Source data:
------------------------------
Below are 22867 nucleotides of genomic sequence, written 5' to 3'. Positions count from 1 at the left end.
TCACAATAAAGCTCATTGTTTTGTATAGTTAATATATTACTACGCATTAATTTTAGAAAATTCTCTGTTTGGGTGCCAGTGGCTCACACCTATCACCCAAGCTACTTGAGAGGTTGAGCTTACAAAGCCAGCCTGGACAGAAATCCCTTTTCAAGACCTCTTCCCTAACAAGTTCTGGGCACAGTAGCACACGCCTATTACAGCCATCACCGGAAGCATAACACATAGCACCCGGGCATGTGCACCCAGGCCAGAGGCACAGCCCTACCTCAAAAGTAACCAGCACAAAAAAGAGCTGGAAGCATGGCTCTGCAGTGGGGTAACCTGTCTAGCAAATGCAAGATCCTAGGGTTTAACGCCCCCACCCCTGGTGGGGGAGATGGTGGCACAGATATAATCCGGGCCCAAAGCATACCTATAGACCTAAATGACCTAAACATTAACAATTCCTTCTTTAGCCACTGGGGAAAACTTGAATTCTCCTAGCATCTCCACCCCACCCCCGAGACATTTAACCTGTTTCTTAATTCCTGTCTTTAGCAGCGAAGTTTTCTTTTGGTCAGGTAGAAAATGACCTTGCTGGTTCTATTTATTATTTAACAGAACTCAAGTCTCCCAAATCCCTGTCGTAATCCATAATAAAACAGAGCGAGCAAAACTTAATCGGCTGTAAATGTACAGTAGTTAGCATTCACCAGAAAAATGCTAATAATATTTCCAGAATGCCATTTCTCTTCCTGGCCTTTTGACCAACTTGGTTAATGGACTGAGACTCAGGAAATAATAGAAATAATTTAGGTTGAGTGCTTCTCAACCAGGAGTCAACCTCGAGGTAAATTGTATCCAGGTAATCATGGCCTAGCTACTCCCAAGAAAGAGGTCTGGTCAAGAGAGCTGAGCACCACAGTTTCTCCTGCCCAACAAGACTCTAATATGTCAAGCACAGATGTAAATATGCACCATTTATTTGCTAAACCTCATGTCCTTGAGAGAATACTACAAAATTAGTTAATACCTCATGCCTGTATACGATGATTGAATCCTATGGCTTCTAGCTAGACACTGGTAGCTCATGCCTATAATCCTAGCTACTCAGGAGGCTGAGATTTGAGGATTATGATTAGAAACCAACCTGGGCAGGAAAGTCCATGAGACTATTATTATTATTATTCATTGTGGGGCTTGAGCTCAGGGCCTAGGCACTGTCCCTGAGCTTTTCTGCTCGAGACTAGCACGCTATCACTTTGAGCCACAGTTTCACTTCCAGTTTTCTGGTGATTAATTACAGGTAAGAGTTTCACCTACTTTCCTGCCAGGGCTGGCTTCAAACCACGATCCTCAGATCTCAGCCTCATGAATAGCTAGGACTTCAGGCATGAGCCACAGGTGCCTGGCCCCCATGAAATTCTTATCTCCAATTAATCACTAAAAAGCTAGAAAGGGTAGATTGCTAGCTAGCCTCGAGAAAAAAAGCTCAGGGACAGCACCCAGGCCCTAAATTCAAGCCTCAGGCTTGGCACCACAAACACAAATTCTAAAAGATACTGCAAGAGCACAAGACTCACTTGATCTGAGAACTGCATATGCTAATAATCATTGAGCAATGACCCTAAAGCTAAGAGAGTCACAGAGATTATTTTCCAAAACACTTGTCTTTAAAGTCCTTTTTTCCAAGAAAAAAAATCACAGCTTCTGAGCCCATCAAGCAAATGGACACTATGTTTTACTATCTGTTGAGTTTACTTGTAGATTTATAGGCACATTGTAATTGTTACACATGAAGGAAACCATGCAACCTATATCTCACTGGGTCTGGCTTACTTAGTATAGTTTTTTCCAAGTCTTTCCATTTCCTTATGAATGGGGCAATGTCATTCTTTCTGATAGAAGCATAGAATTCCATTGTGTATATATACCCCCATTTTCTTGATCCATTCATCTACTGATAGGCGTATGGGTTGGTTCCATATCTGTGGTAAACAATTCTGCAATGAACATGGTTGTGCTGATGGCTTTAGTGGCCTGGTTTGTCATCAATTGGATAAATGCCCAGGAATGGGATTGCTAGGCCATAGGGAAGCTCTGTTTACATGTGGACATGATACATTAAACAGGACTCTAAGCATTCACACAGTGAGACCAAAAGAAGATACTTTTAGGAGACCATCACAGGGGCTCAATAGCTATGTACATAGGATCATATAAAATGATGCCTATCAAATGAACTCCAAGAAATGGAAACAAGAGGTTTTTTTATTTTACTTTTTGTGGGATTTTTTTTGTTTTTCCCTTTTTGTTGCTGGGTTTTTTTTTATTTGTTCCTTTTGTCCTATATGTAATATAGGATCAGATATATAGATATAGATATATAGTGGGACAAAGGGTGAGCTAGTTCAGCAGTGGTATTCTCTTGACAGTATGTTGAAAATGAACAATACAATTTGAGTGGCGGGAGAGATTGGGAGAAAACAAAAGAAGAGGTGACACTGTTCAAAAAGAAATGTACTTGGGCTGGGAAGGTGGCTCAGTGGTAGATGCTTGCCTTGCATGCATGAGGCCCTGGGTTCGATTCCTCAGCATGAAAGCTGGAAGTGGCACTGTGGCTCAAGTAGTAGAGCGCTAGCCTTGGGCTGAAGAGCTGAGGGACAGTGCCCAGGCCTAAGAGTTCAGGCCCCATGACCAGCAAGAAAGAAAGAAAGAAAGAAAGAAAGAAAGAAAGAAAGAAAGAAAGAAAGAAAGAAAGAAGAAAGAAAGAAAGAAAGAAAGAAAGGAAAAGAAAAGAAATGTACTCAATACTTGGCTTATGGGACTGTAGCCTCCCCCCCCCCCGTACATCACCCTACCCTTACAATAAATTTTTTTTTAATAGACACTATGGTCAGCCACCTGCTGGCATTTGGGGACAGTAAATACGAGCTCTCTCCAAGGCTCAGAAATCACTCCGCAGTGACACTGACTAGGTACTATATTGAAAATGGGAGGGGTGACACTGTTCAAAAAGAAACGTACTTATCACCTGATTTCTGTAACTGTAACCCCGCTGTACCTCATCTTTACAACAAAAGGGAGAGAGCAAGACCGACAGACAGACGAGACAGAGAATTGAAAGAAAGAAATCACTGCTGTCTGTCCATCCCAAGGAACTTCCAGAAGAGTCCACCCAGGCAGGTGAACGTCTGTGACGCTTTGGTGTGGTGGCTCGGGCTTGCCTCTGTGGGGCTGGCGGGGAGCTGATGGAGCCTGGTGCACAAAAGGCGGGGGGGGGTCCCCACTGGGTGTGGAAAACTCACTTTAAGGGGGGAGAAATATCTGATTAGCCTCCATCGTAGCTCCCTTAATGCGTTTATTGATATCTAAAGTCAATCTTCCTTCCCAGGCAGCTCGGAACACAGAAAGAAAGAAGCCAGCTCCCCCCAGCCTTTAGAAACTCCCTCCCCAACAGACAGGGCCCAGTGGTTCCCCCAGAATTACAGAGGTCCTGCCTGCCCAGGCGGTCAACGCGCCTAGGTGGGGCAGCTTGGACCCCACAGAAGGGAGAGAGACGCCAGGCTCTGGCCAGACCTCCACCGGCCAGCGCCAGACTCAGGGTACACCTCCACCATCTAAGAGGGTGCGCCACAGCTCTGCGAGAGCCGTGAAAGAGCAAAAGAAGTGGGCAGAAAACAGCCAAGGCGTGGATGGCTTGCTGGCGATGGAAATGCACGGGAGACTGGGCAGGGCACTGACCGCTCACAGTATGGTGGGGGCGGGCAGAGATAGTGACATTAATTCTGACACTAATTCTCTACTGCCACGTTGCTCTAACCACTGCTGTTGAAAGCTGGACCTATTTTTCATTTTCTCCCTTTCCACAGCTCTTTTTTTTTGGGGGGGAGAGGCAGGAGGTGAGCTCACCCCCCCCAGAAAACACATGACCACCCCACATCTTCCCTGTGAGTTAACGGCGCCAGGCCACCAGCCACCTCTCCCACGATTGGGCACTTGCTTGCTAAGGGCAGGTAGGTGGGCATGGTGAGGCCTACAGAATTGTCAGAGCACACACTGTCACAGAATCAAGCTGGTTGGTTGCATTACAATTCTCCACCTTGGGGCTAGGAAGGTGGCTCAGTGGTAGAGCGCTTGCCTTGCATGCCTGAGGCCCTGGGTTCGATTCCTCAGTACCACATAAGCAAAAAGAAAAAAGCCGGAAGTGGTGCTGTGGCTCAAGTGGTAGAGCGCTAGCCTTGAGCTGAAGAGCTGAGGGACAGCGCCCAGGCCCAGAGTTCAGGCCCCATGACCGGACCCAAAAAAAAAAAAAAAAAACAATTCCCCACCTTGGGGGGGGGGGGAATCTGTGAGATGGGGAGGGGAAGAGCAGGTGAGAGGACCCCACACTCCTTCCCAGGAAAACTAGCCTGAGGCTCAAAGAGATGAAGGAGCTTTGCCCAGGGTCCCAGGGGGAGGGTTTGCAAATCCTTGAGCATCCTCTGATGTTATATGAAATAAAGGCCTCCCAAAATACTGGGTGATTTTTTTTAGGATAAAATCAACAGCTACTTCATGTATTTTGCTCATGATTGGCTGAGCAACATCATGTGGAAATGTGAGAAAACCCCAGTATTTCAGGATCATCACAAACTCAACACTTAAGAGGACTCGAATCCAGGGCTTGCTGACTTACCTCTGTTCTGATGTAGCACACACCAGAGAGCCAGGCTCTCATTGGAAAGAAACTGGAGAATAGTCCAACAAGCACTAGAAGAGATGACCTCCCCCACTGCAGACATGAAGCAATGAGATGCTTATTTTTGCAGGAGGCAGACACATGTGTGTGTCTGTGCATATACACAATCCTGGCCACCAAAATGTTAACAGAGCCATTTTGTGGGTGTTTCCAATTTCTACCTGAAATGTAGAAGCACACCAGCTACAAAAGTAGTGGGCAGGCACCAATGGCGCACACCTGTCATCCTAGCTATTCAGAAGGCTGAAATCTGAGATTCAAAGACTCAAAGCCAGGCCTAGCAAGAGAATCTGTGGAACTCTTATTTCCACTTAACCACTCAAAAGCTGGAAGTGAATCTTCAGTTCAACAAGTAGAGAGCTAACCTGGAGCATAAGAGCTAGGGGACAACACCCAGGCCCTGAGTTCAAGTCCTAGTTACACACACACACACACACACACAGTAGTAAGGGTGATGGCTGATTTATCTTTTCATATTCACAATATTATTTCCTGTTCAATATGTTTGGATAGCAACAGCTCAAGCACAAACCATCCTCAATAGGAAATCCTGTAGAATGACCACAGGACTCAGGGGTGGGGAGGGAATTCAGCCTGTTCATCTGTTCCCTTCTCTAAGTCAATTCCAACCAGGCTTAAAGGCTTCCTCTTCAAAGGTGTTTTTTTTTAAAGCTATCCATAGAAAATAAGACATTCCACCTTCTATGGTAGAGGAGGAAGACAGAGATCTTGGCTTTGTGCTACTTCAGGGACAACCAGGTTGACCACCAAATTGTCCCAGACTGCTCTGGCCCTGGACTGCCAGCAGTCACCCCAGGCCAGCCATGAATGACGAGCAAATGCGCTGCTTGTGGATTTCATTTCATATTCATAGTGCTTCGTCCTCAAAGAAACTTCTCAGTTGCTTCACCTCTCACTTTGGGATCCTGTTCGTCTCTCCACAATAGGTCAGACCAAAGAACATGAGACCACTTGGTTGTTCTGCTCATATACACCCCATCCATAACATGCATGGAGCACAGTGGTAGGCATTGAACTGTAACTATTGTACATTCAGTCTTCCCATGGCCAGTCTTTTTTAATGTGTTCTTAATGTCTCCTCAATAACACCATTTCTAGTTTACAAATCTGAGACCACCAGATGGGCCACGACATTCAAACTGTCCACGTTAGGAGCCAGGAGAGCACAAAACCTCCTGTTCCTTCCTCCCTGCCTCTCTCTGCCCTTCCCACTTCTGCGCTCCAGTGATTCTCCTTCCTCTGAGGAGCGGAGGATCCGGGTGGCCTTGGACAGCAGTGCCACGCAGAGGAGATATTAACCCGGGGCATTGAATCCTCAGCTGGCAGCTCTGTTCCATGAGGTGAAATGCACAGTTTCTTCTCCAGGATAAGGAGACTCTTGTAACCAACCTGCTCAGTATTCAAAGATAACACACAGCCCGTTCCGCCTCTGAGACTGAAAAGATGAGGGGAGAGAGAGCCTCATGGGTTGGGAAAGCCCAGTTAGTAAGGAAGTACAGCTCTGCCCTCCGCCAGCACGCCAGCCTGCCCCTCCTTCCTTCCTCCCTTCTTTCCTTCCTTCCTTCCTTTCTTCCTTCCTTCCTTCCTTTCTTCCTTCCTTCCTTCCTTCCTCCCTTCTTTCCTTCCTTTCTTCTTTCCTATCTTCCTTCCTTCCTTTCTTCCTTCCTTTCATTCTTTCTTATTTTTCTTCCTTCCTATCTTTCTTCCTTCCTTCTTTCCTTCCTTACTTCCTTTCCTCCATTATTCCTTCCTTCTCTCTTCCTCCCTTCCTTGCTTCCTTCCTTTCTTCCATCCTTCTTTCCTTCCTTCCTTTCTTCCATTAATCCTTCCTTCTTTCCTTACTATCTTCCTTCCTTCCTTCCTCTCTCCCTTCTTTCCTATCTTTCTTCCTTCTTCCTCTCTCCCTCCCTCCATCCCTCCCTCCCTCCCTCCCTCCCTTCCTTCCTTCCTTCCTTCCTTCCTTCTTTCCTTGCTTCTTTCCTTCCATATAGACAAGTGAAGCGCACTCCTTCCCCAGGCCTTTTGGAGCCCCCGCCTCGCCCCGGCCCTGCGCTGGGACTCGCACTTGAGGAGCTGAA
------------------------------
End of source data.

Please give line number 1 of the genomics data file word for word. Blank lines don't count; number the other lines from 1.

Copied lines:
Below are 22867 nucleotides of genomic sequence, written 5' to 3'. Positions count from 1 at the left end.